By Adrian Lopez
American Ultra, Lionsgate Films
Starring Jesse Eisenberg and Kristen Stewart
We've been saying on the podcast that we seem to be in the year of the spy. We've had a handful of incredible spy genre movie, so I was excited to check out American Ultra. The TV spots and trailers present a unique idea: Eisenberg plays lovable pothead Mike Howell, who, unbeknownst to himself, is actually a government agent lethally trained by the CIA through a now-defunct top-secret project. The "sleeper agent" idea is incredibly attractive, yet rarely done in Hollywood (although, oddly enough, AU's opening weekend buddy Agent 47 also has a sleeper agent), so I was excited to dive in.
The film's conflict arises when the CIA attempts to get rid of traces of the aforementioned secret project, driving the project's previous director Victoria Lasseter (Britton) to activate Mike Howell (Eisenberg) so he has a fighting chance to survive. What follows is an incredibly fast-paced and gratuitous shoot-em-up as Eisenberg and Stewart fight to survive.
The most obvious: Eisenberg and Stewart are adorable together. There is a fantastic chemistry between the two I had a blast watching. It could very well come from their time together in Adventureland. Whatever the reason, it definitely endeared me to Stewart a little more. I've only known her as dull and dry. I really enjoyed her character in this: very passionate and fierce. Eisenberg, of course, is the heavy hitter here. His panic attacks are believable, and his anxiety-filled line delivery is on-point as always.
I also enjoy the movie getting right into the thick of it fairly quickly, without ever really stumbling on plot minutia. If you're going to check out this movie for action, you will not be disappointed. Every Eisenberg "sleeper agent" fighting scene is beautifully choreographed and deliciously ends in a bloody pulp.
When I say "incredibly fast paced", I mean it. Almost to a jarring degree. While it's nice there's very little plot to trip over, some breathers for a little story fleshing would've been nice. The action gets so heavy handed, it's almost parody at times. You can't help but wonder if Nourizadeh and Landis were actually trying to take potshots at the genre instead of embracing it as all our other spy movies have been doing this year.
While Eisenberg and Stewart were fantastic, and I gotta blow kisses to my boys John Leguizamo and Tony Hale, the rest of the cast was... eh. I sat through most of the movie replacing each actor with another I thought could've done a better job. A great injustice, in my opinion, was not utilizing the incredible Tony Hale more. He has such great comedic chops, but was simply used as a pawn in the paper thin plot of the movie.
The entire vibe of the movie kept throwing me off as well. We'd have these great intimate moments with Eisenberg and Stewart, where I couldn't help but be reminded of Warm Bodies: a fantastic and unique story idea is currently unfolding, and nestled inside there like a little treat is this great romance story. Their discussions always felt genuine and weighty. We would then cut over to CIA happenings and Topher Grace's character always shook me out of that. Anything with Grace immediately brought the film's vibe down to a SciFi Channel original movie. I kid you not. The score was also partially to blame for that, having great pieces for the intimate scenes, then some bloated stereotypical "bad guy" music for CIA scenes.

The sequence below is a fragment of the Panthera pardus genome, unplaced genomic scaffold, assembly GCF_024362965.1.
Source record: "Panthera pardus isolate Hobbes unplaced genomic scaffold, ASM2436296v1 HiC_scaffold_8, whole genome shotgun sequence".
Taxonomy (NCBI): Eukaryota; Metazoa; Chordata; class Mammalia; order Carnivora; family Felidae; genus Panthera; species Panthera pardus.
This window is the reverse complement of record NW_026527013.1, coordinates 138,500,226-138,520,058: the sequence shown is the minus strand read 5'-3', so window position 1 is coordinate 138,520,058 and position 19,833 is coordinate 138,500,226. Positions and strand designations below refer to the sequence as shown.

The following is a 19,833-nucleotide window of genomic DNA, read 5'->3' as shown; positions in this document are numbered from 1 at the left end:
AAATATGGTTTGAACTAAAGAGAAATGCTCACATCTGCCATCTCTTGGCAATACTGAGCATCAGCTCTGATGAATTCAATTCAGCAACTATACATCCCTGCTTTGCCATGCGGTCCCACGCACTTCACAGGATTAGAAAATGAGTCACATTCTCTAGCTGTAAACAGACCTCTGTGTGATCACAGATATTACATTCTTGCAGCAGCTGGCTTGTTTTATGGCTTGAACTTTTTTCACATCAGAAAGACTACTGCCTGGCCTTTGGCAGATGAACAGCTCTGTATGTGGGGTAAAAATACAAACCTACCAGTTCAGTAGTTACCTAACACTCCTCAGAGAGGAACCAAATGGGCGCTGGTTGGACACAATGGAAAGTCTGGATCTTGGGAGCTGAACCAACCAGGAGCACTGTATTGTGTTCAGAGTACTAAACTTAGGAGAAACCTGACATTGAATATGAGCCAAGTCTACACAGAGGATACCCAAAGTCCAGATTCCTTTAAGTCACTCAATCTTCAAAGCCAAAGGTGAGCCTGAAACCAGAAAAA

The trailers are worse! They give this illusion you're gonna see a film that's like (insert your favorite spy movie here) and Pineapple Express combined. In reality, the pot usage is pretty tame, nothing over-the-top happens, and there's comedic relief, but I wouldn't go so far as to say this is a comedy.
Lastly, and I think this is definitely personal opinion: I was incredibly sad to figure out -SPOILERS- that Stewart was a CIA agent well before she admits it -SPOILERS. It hits that no-no area for me where a movie can't be that predictable. Maybe it's all the spy movies I've been watching, but I was calling it right after they get attacked for the first time. Now, why would I say it's personal opinion? I think looking back, they tossed you a breadcrumb trail that may very well be fun to watch knowing she reveals herself as an agent later. Kinda like watching Fight Club and realizing you could scrub out Brad Pitt from the entire movie and it would still make sense. So maybe it's predictable or maybe it's nice foreshadowing.
This is not The Manchurian Candidate x Pineapple Express. Trailers suck and are very misleading nowadays. But the unique "sleeper agent seed" remains. I just wish it hadn't zoomed by me at breakneck speed. I wished the smaller roles I was excited to see people play were utilized a bit more. It's frustrating, in that "The Purge sounded neat, but sucked" kinda sense to see an interesting story idea not fully realized. Instead, it's half-baked. However, sometimes you're really hungry, and half baked will do: Leguizamo's getting work again and Stewart's not so bad.
- I was able to take a gamble on this movie thanks to MoviePass. It's like Netflix for movie theaters for just $30 a month. It's how we watch so many movies for site reviews and the podcast. I've been on it for three years and highly recommend it. Try it FREE for two weeks to see what you're missing: click here!